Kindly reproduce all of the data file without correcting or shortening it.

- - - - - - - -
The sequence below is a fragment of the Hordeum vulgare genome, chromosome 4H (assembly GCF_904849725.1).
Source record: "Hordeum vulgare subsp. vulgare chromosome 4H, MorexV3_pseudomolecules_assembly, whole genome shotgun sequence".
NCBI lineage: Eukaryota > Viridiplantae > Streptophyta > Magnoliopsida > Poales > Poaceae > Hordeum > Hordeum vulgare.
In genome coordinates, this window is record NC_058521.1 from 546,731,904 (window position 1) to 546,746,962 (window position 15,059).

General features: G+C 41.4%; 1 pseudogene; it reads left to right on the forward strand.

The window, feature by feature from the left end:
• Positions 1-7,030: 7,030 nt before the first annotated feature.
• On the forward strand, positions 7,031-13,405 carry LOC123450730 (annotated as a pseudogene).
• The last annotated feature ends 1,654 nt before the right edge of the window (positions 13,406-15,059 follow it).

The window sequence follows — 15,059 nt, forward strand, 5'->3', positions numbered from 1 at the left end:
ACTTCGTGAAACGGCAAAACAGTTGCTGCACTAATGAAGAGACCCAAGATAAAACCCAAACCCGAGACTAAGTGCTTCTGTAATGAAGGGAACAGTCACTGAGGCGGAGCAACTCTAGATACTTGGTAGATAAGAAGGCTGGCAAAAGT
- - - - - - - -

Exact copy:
The sequence below is a fragment of the Hordeum vulgare genome, chromosome 4H (assembly GCF_904849725.1).
Source record: "Hordeum vulgare subsp. vulgare chromosome 4H, MorexV3_pseudomolecules_assembly, whole genome shotgun sequence".
NCBI lineage: Eukaryota > Viridiplantae > Streptophyta > Magnoliopsida > Poales > Poaceae > Hordeum > Hordeum vulgare.
In genome coordinates, this window is record NC_058521.1 from 546,731,904 (window position 1) to 546,746,962 (window position 15,059).

General features: G+C 41.4%; 1 pseudogene; it reads left to right on the forward strand.

The window, feature by feature from the left end:
• Positions 1-7,030: 7,030 nt before the first annotated feature.
• On the forward strand, positions 7,031-13,405 carry LOC123450730 (annotated as a pseudogene).
• The last annotated feature ends 1,654 nt before the right edge of the window (positions 13,406-15,059 follow it).

The window sequence follows — 15,059 nt, forward strand, 5'->3', positions numbered from 1 at the left end:
ACTTCGTGAAACGGCAAAACAGTTGCTGCACTAATGAAGAGACCCAAGATAAAACCCAAACCCGAGACTAAGTGCTTCTGTAATGAAGGGAACAGTCACTGAGGCGGAGCAACTCTAGATACTTGGTAGATAAGAAGGCTGGCAAAAGT